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Calamus root is a water-based plant that grows along the edges of lakes and swamps. It is characterized by long, tall stalks which can reach up to three feet (0.914 m) in height. Its roots can grow to a similar length, and branch out around it just under the soil. These plants are easy to grow and can exist anywhere there is water, soil, and sunlight. Calamus root is often found in the same environment as the cat-tail.
The Latin name for calamus root is acorus Calamus, and it is also known as sweet flag, acorus and cinnamon sedge. It is green and grass-like in appearance, and rarely bears fruit. On the occasions that it does, the fruit is berry-like and small, and contains almost no seeds.
This plant has been used in North American, India, and China for centuries to treat a multitude of ailments. The active portion of the plant is the root structure, with the long stalks having no medicinal effects. Calamus root contains an active ingredient known as asarone, which is divided into two sub-types, A and B. A-asarone is found in all calamus root plants, and produces a stimulating effect when consumed. B-asarone is found only in Indo-European and Asian calamus roots, and has a sedative-like effect that has been compared to that of chlorpromazine. This B-type asarone is considered to be a carcinogen.
Common problems treated by calamus root include headaches, neuralgia, and memory loss. It has also been used to treat stomach problems, such as indigestion and loss of appetite. Also, calamus root can be added to a bath to improve circulation, or used as a mouthwash for gum disease. When eaten, the plant has a slightly bitter taste. If too much is consumed, it can cause stomach upset or vomiting.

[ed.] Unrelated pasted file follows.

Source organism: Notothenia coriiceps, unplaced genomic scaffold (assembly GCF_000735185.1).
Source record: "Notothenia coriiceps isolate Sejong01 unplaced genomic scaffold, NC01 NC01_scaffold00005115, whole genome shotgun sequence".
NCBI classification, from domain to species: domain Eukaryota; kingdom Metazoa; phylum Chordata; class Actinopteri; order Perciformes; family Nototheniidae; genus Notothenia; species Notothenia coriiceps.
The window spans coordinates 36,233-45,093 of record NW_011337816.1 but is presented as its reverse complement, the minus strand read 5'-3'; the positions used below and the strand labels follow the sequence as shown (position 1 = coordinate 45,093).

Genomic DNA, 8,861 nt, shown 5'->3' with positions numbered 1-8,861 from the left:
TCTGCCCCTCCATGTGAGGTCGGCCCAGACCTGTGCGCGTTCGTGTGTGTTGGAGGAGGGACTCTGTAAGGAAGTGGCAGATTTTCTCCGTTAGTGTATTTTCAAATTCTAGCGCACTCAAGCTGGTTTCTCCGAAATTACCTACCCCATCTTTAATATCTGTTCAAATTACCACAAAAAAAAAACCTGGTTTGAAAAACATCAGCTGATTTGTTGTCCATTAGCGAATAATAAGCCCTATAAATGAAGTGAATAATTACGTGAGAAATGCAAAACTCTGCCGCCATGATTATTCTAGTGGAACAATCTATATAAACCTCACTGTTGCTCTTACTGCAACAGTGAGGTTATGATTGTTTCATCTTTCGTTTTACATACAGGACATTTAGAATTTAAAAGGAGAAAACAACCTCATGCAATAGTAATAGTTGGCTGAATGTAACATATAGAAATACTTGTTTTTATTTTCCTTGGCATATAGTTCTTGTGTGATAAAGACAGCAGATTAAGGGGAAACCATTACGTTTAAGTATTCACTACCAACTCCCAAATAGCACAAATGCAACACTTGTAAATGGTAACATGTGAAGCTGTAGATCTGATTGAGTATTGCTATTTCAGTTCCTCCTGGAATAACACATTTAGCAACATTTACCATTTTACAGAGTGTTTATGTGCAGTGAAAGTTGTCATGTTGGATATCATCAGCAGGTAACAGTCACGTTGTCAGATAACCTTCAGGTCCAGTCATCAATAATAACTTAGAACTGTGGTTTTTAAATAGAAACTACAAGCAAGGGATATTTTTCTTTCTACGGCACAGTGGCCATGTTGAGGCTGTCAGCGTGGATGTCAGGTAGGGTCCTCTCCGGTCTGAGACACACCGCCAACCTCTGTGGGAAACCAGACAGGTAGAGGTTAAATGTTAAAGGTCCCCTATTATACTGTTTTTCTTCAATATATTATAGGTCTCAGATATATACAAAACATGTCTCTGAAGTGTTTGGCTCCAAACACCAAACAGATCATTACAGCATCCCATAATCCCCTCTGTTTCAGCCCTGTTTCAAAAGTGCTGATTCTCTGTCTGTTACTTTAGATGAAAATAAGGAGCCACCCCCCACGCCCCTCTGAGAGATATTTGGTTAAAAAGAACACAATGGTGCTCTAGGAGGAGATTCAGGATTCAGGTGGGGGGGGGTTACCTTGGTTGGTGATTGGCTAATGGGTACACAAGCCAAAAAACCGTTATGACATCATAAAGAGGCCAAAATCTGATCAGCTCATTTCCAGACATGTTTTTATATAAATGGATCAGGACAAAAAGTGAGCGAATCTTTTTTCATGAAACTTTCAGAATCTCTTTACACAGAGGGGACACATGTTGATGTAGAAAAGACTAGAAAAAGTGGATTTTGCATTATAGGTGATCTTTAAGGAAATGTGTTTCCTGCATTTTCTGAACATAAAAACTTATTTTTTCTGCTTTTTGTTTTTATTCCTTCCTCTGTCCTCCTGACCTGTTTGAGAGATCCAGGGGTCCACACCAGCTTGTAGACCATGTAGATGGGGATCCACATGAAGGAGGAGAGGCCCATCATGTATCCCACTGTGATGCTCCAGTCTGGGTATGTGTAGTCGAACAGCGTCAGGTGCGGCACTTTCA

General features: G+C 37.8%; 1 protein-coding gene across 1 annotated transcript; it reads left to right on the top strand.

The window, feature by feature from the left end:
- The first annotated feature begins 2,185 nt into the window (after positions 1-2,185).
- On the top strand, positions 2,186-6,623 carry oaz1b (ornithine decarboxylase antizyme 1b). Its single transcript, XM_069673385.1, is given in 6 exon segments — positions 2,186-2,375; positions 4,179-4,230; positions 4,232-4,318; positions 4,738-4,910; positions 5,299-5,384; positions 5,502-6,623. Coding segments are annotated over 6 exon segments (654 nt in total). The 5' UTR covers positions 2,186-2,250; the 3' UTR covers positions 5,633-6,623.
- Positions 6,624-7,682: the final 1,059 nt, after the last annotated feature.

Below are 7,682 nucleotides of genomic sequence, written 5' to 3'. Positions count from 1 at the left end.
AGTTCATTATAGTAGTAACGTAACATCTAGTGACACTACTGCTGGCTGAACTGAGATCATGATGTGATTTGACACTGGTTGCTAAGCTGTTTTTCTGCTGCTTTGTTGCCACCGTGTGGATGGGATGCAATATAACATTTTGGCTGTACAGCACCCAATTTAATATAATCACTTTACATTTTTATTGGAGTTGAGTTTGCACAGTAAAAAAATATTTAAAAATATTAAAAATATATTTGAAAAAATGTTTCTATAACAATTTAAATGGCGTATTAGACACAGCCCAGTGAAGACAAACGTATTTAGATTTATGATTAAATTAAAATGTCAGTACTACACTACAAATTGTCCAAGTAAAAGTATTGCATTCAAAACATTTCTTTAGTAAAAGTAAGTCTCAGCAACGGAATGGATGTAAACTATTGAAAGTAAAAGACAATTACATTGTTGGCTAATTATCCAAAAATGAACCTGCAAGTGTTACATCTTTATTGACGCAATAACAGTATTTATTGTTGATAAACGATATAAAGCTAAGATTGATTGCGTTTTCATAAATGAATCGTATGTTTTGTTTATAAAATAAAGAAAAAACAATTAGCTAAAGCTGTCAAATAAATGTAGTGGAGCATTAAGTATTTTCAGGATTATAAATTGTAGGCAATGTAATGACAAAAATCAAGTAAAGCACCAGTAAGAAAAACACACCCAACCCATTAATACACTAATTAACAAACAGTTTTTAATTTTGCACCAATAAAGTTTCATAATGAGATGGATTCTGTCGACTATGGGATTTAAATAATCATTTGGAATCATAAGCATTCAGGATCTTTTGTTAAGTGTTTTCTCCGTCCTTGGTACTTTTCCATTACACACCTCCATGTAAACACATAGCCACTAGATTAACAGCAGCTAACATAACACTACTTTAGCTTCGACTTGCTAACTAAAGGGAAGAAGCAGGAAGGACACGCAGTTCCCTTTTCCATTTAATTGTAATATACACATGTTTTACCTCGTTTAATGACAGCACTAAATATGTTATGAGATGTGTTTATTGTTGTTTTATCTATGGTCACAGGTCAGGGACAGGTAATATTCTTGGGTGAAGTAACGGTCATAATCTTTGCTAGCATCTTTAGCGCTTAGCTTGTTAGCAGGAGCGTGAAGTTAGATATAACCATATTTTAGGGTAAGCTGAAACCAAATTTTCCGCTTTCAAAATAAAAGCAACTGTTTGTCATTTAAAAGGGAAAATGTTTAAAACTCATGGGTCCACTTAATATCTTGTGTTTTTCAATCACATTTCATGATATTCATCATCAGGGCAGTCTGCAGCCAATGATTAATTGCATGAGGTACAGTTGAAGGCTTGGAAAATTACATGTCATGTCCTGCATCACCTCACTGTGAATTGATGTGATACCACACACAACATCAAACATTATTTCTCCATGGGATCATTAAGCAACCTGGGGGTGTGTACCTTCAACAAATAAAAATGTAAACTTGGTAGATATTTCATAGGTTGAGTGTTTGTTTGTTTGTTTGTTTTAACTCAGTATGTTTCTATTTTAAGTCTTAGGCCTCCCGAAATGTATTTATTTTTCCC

In holistic medicine, these roots often take several forms, including capsules and as an essential oil which is added to a diffuser. They can also be smoked, which is purported to produce detoxifying effects. The plant may simply be eaten, but care must be taken as to how much is ingested. Eating a two in (five cm) piece of calamus root can produce mild stimulation, but a ten in (25 cm) piece may cause an experience much like that caused by taking the narcotic LSD. These include hallucinations and an altered perception reality. Native American tribes sometimes ingested the root for this purpose.
Although mildly psychoactive, Calamus is not a hallucinogen, and does not produce effects similar to LSD. It's reputation as a psychedelic is based on a page or two in a book called 'The Hallucinogens' by Hoffer and Osmund.
Virtually all that you hear quoted and misquoted comes from these two pages. Hoffer and Osmund wrote about people who told them about how they used it twice. I find the information presented misleading and overstated.
Furthermore, this false reputation has lead to people unfamiliar with this medicine looking for a legal 'high', only to spend hours with agonizing nausea, stomach cramps, and extreme vomiting.
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